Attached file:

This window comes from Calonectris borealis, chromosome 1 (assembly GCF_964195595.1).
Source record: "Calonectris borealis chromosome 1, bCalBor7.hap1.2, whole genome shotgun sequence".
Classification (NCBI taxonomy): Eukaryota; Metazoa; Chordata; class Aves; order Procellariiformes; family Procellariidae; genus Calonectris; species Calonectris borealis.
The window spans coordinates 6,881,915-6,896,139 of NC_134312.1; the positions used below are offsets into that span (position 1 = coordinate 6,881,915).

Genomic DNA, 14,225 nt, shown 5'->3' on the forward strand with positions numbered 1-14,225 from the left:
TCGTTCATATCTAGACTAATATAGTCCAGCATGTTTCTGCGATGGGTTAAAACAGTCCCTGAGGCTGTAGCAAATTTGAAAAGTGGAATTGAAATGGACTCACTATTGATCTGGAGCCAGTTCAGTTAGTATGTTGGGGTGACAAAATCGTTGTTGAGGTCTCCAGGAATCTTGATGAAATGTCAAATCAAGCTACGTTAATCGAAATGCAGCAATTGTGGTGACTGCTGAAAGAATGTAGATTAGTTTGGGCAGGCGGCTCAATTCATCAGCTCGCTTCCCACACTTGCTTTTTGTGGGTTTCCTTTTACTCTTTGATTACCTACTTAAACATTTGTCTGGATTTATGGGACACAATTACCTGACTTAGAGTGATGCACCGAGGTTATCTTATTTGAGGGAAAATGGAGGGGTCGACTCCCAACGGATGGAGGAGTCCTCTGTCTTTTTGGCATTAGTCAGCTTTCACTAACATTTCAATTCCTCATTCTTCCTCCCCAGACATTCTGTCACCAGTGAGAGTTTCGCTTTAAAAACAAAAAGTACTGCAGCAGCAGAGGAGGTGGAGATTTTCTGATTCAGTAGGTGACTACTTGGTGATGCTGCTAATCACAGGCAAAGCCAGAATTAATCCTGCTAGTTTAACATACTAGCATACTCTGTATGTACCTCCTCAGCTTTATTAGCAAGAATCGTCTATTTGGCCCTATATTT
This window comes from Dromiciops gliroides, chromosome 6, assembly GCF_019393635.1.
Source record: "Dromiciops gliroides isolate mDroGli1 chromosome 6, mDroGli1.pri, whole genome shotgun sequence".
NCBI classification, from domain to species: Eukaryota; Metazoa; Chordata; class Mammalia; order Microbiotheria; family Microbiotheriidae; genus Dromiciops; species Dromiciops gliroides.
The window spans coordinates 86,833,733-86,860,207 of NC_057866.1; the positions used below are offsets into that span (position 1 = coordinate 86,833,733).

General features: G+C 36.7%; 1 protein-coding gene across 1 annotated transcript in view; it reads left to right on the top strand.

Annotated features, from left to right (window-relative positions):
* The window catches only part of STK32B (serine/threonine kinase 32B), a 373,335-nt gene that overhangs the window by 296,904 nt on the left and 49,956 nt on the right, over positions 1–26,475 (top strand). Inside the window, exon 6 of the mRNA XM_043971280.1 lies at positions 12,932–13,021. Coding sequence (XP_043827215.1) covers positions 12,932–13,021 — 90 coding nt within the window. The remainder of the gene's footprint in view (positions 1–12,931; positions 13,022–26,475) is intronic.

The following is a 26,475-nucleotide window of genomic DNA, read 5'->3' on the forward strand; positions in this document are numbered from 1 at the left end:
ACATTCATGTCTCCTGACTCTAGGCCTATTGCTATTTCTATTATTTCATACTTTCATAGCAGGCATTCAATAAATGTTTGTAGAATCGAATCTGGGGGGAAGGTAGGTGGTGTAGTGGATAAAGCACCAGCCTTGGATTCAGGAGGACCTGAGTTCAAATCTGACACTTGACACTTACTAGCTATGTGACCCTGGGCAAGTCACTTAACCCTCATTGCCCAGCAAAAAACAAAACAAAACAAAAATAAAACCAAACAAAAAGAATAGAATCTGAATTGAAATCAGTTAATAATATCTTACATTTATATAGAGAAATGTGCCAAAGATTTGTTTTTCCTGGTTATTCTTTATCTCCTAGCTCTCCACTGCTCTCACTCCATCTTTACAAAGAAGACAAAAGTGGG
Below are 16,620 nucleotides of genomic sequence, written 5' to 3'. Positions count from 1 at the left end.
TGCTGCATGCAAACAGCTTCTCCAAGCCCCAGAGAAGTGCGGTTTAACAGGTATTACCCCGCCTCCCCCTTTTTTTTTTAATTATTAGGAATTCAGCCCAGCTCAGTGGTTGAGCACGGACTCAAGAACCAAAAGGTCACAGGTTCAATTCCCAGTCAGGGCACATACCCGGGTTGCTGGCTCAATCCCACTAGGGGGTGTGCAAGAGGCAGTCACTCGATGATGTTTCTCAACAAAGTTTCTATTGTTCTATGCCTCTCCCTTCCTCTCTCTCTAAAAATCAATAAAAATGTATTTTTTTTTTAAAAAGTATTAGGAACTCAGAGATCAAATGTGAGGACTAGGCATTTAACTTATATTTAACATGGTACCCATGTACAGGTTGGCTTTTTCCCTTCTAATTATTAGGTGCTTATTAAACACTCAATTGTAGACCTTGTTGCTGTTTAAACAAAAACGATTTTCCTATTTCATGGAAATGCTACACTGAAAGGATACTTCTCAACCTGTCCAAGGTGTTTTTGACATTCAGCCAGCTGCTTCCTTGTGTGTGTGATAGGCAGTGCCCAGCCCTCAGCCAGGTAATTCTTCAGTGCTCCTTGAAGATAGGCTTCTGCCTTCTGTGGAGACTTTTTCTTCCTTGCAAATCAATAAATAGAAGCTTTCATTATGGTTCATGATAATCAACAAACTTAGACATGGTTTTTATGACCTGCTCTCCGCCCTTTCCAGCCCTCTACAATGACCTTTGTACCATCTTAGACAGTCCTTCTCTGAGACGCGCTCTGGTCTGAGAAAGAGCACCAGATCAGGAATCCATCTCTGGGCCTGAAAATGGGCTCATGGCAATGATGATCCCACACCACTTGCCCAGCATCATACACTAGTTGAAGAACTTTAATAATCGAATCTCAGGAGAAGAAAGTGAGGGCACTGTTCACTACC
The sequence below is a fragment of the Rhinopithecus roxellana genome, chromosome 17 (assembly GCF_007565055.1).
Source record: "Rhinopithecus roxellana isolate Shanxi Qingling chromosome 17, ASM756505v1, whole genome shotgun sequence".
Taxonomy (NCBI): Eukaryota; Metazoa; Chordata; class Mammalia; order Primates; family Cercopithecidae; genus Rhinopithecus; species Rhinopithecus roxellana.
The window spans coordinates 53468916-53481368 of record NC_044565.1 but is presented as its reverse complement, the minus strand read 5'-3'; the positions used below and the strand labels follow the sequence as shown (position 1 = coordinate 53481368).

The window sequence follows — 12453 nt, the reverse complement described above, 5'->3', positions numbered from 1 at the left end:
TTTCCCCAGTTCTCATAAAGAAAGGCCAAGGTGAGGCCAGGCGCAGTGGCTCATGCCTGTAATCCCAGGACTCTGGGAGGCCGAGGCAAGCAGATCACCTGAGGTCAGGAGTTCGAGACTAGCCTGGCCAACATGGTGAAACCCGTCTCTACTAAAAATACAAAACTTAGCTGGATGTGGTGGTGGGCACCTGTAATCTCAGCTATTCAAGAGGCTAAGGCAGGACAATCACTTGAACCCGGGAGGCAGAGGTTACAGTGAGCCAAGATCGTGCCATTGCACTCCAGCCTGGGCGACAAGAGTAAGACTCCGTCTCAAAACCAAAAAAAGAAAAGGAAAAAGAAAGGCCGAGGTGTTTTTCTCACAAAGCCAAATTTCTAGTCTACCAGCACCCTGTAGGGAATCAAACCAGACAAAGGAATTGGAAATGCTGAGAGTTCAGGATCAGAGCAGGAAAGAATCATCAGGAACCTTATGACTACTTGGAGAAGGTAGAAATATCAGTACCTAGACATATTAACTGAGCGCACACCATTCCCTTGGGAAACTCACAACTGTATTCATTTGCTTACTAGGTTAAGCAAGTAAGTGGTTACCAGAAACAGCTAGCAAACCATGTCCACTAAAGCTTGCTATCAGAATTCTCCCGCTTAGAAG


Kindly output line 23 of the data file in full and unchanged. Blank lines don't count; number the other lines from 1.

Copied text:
TTTCCCCAGTTCTCATAAAGAAAGGCCAAGGTGAGGCCAGGCGCAGTGGCTCATGCCTGTAATCCCAGGACTCTGGGAGGCCGAGGCAAGCAGATCACCTGAGGTCAGGAGTTCGAGACTAGCCTGGCCAACATGGTGAAACCCGTCTCTACTAAAAATACAAAACTTAGCTGGATGTGGTGGTGGGCACCTGTAATCTCAGCTATTCAAGAGGCTAAGGCAGGACAATCACTTGAACCCGGGAGGCAGAGGTTACAGTGAGCCAAGATCGTGCCATTGCACTCCAGCCTGGGCGACAAGAGTAAGACTCCGTCTCAAAACCAAAAAAAGAAAAGGAAAAAGAAAGGCCGAGGTGTTTTTCTCACAAAGCCAAATTTCTAGTCTACCAGCACCCTGTAGGGAATCAAACCAGACAAAGGAATTGGAAATGCTGAGAGTTCAGGATCAGAGCAGGAAAGAATCATCAGGAACCTTATGACTACTTGGAGAAGGTAGAAATATCAGTACCTAGACATATTAACTGAGCGCACACCATTCCCTTGGGAAACTCACAACTGTATTCATTTGCTTACTAGGTTAAGCAAGTAAGTGGTTACCAGAAACAGCTAGCAAACCATGTCCACTAAAGCTTGCTATCAGAATTCTCCCGCTTAGAAG